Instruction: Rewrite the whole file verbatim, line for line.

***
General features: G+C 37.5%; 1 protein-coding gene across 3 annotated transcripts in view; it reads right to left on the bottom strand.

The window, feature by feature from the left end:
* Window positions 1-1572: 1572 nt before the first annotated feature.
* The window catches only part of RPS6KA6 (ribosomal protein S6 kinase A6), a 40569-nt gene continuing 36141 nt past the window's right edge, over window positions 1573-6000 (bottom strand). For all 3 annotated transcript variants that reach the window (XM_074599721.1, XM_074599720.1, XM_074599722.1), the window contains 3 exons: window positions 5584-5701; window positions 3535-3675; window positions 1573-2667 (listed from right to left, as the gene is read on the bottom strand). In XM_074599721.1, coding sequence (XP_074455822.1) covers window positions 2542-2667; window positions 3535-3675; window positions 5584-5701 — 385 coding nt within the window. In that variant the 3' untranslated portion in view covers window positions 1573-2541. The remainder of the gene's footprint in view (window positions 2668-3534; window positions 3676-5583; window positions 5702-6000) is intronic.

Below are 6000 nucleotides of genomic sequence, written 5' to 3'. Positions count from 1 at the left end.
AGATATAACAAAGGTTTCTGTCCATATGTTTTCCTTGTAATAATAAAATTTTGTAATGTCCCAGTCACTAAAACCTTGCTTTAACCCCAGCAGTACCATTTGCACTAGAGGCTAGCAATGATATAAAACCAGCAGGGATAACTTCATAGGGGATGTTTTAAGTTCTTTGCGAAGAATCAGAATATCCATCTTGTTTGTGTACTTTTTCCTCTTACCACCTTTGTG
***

General features: G+C 37.5%; 1 protein-coding gene across 3 annotated transcripts in view; it reads right to left on the bottom strand.

The window, feature by feature from the left end:
* Window positions 1-1572: 1572 nt before the first annotated feature.
* The window catches only part of RPS6KA6 (ribosomal protein S6 kinase A6), a 40569-nt gene continuing 36141 nt past the window's right edge, over window positions 1573-6000 (bottom strand). For all 3 annotated transcript variants that reach the window (XM_074599721.1, XM_074599720.1, XM_074599722.1), the window contains 3 exons: window positions 5584-5701; window positions 3535-3675; window positions 1573-2667 (listed from right to left, as the gene is read on the bottom strand). In XM_074599721.1, coding sequence (XP_074455822.1) covers window positions 2542-2667; window positions 3535-3675; window positions 5584-5701 — 385 coding nt within the window. In that variant the 3' untranslated portion in view covers window positions 1573-2541. The remainder of the gene's footprint in view (window positions 2668-3534; window positions 3676-5583; window positions 5702-6000) is intronic.

Below are 6000 nucleotides of genomic sequence, written 5' to 3'. Positions count from 1 at the left end.
AGATATAACAAAGGTTTCTGTCCATATGTTTTCCTTGTAATAATAAAATTTTGTAATGTCCCAGTCACTAAAACCTTGCTTTAACCCCAGCAGTACCATTTGCACTAGAGGCTAGCAATGATATAAAACCAGCAGGGATAACTTCATAGGGGATGTTTTAAGTTCTTTGCGAAGAATCAGAATATCCATCTTGTTTGTGTACTTTTTCCTCTTACCACCTTTGTG